/pid_file (where is the name of this config file without the extension) # pid-file=/var/run/rethinkdb/rethinkdb.pid ### File path options ## Directory to store data and metadata ## Command line default: ./rethinkdb_data ## Init script default: /var/lib/rethinkdb/ / (where is the name of this file without the extension) # directory=/var/lib/rethinkdb/default ## Log file options ## Default: /log_file # log-file=/var/log/rethinkdb ### Network options ## Address of local interfaces to listen on when accepting connections ## May be 'all' or an IP address, loopback addresses are enabled by default ## Default: all local addresses # bind=127.0.0.1 ## The port for rethinkdb protocol for client drivers ## Default: 28015 + port-offset # driver-port=28015 ## The port for receiving connections from other nodes ## Default: 29015 + port-offset # cluster-port=29015 ## The host:port of a node that rethinkdb will connect to ## This option can be specified multiple times. ## Default: none # join=example.com:29015 ## All ports used locally will have this value added ## Default: 0 # port-offset=0 ### Web options ## Port for the http admin console ## Default: 8080 + port-offset # http-port=8080 ### CPU options ## The number of cores to use ## Default: total number of cores of the CPU # cores=2
There are a couple of important entries we need to look at. First of all, is the bind address. By default, RethinkDB will only bind on the local IP address
127.0.0.1. This means that nothing outside of the machine the RethinkDB server is running on can access the data, join the cluster, or see the web admin UI. This is useful for testing, but in a production environment where the database is running on a different physical server than the application code, we’ll need to change this.
If you’ve launched an instance in a data center than supports private networking, you can change the
bind option to your private IP address7 to start with. For example, if my private IP address is
10.128.2.18, you could use that value for the bind option. Also, make sure you remove the leading hash “#” symbol. This will uncomment the line and make the configuration active. If you want your database to be accessible to the public Internet, you may use your public IP address. Note that there are security ramifications of exposing your RethinkDB instance to the Internet, though we’ll address them a little later.
If you wish to bind to all IP addresses– including public IP addresses–you can use
The driver and cluster port options generally should not be modified unless you have a reason to do so. Modifying the ports just so that someone may not “guess” which ports you’re using for the RethinkDB instance is not secure– always assume that someone will find which ports you’ve configured, and secure your machine appropriately.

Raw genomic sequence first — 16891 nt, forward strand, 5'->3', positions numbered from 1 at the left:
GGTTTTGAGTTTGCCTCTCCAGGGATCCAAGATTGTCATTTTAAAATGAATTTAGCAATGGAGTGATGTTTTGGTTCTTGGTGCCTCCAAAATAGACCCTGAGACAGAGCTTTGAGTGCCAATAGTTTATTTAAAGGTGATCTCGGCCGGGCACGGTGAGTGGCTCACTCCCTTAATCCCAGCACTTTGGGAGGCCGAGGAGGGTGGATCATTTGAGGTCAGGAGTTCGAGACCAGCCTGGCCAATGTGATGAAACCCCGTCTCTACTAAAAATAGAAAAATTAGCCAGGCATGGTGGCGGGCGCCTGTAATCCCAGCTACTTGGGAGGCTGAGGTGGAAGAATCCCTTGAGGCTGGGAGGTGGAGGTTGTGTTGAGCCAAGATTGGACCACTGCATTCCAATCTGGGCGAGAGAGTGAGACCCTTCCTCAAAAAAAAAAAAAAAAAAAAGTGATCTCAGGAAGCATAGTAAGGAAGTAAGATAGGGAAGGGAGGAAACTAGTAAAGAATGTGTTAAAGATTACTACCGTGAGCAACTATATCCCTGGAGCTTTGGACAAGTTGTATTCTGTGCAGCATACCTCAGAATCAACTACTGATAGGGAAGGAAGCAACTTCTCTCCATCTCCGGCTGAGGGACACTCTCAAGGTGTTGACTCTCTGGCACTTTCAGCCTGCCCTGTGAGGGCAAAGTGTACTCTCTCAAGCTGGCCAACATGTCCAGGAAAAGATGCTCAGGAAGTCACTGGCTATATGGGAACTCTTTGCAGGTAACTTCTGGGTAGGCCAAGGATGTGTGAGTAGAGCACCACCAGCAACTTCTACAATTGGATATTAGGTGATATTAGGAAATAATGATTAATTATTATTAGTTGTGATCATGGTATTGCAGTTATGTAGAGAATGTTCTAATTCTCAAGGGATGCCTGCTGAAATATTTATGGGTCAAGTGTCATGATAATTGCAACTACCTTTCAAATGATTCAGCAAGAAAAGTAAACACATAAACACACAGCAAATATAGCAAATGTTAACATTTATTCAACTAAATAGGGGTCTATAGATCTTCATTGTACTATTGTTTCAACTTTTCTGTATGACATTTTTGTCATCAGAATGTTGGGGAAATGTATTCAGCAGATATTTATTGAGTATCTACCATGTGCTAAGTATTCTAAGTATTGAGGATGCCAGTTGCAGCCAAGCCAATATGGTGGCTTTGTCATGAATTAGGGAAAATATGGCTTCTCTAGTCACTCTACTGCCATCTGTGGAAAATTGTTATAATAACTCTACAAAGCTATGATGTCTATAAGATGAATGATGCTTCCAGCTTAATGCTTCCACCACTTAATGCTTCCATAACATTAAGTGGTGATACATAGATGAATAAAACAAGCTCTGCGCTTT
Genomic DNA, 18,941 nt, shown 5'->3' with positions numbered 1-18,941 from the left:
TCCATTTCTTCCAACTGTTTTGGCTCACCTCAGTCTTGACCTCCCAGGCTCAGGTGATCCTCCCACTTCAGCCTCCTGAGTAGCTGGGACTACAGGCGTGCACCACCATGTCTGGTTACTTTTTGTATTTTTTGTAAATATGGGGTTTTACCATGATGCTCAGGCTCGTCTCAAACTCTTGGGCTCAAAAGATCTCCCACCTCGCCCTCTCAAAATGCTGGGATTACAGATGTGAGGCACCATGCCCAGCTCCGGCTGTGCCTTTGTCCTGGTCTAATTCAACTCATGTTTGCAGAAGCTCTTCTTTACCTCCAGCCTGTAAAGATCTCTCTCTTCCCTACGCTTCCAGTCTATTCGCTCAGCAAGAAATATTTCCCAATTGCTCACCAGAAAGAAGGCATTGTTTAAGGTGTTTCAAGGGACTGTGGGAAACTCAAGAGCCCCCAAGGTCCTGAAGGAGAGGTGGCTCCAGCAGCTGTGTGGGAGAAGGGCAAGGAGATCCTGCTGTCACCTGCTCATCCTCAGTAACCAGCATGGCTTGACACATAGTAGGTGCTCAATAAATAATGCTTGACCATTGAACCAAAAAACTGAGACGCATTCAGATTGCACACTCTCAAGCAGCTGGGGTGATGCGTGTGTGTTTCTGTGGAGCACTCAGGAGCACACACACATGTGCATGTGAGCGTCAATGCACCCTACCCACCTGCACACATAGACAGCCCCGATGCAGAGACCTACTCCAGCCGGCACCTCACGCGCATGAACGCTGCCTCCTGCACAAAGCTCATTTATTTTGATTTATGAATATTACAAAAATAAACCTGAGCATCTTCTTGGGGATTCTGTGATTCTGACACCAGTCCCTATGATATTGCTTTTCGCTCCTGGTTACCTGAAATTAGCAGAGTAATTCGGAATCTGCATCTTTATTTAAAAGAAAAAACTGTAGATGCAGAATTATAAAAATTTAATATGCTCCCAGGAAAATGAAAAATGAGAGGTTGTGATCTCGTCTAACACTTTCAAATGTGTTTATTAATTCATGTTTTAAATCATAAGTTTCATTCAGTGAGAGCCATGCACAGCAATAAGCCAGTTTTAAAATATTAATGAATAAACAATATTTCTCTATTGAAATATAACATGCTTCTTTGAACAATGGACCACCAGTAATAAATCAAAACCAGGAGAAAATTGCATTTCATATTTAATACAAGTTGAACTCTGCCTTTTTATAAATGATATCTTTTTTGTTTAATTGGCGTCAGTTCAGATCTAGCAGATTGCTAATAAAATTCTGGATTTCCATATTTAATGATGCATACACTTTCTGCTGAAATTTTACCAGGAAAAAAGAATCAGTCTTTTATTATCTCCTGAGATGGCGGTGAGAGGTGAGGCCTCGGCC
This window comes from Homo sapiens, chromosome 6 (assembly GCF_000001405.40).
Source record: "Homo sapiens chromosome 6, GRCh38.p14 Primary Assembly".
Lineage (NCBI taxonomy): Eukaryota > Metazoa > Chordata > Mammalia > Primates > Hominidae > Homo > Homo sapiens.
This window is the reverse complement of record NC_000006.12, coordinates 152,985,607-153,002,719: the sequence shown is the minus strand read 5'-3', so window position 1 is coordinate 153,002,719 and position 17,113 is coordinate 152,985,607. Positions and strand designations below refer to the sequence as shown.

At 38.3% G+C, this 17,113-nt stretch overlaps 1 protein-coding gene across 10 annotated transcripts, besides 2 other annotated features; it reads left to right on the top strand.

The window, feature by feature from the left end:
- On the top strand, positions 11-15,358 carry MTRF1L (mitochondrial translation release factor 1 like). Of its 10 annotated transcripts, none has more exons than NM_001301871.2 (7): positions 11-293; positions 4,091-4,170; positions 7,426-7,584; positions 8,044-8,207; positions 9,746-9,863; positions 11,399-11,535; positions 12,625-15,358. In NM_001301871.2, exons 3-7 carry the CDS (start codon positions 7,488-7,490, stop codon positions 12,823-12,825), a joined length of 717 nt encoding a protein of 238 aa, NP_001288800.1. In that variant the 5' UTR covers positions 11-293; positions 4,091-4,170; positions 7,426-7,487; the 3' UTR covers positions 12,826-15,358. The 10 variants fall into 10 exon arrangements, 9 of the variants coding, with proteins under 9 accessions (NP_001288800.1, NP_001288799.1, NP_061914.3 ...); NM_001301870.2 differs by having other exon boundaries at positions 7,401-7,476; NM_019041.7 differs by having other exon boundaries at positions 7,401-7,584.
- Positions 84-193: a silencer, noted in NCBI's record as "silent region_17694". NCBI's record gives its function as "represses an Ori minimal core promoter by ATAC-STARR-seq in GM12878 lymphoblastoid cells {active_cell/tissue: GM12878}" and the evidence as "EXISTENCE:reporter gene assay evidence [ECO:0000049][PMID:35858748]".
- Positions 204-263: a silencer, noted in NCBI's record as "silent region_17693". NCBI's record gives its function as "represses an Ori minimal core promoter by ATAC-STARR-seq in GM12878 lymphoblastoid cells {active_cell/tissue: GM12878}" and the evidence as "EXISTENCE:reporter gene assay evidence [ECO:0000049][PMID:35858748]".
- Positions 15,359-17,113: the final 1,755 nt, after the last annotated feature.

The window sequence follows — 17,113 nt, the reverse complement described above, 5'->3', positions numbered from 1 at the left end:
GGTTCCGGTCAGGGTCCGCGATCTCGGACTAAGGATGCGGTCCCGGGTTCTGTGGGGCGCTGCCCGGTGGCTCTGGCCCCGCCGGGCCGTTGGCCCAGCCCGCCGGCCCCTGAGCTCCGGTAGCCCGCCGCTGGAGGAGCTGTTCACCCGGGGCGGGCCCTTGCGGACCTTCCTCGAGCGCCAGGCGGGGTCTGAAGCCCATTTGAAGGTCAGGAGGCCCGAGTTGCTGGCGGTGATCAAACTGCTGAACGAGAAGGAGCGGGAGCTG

This option configures which port the HTTP administration UI will be accessible on. As with the driver-port and cluster-port, you can change this if the port is already in use by another service.
However, note that the admin UI is not secured in any way. Anyone with access to the admin panel can edit and delete machines from your cluster, and create, edit, and delete database tables and records. However, the admin UI will only be available on the bind address you’ve configured, so if you’ve left your bind address as
127.0.0.1, you will only be able to access the admin UI directly from the machine running RethinkDB.
The join address will not be used in this lesson, though this option configures which hostname or IP address and port your RethinkDB instance will attempt to join to form a cluster.
Once you’ve configured all of the options appropriately, you can save the configuration file and start the RethinkDB service:
sudo /etc/init.d/rethinkdb restart
Now you have RethinkDB running on your server, but it is completely unsecured if your bind address is anything but
127.0.0.1 or another non-accessible IP address. We need to do a couple of things:
- Restrict access to the cluster port so that no other machines can connect to the cluster
- Restrict access to the HTTP admin web UI so that malicious parties cannot access it
- Secure the client driver port so that RethinkDB requires an authentication key, and optionally restrict the port to only allow a specific set of IP addresses to connect
iptables to Deny Access to Ports
One method of restricting access to a specific port is through the use of
iptables. To block traffic to a specific port, we can use the command:
iptables -A INPUT -p tcp --destination-port $PORT -j DROP
$PORT to the specific port you’d like to drop traffic for. For example to deny access to the cluster port (since we’re not building a cluster of RethinkDB instances), we can use the command:
iptables -A INPUT -p tcp --destination-port 29015 -j DROP
This is assuming that you have not changed the default cluster communication port of 29015. Simply modify the above command to read the same as the “cluster-port” configuration entry if necessary.
Now, we’d also like to deny all traffic to the web administration interface that’s located on port 8080. We can do this in a similar manner:
iptables -A INPUT -p tcp --destination-port 8080 -j DROP
However, this command denies access to the web administration UI for everyone– including yourself. There are three primary ways we can allow you to access the web UI, from most secure to least secure–
- Use an SSH tunnel to access the interface
- Use a reverse proxy to add a username and password prompt to access the interface
- Drop traffic on port 8080 for all IP addresses except your own
Accessing the web administration UI through a SSH tunnel
To access the web administration UI through an SSH tunnel, you can use the following set of commands.
First, we must make the administration UI accessible on localhost. Because we dropped all traffic to the port 8080, we want to ensure that traffic from the local machine is allowed to port 8080.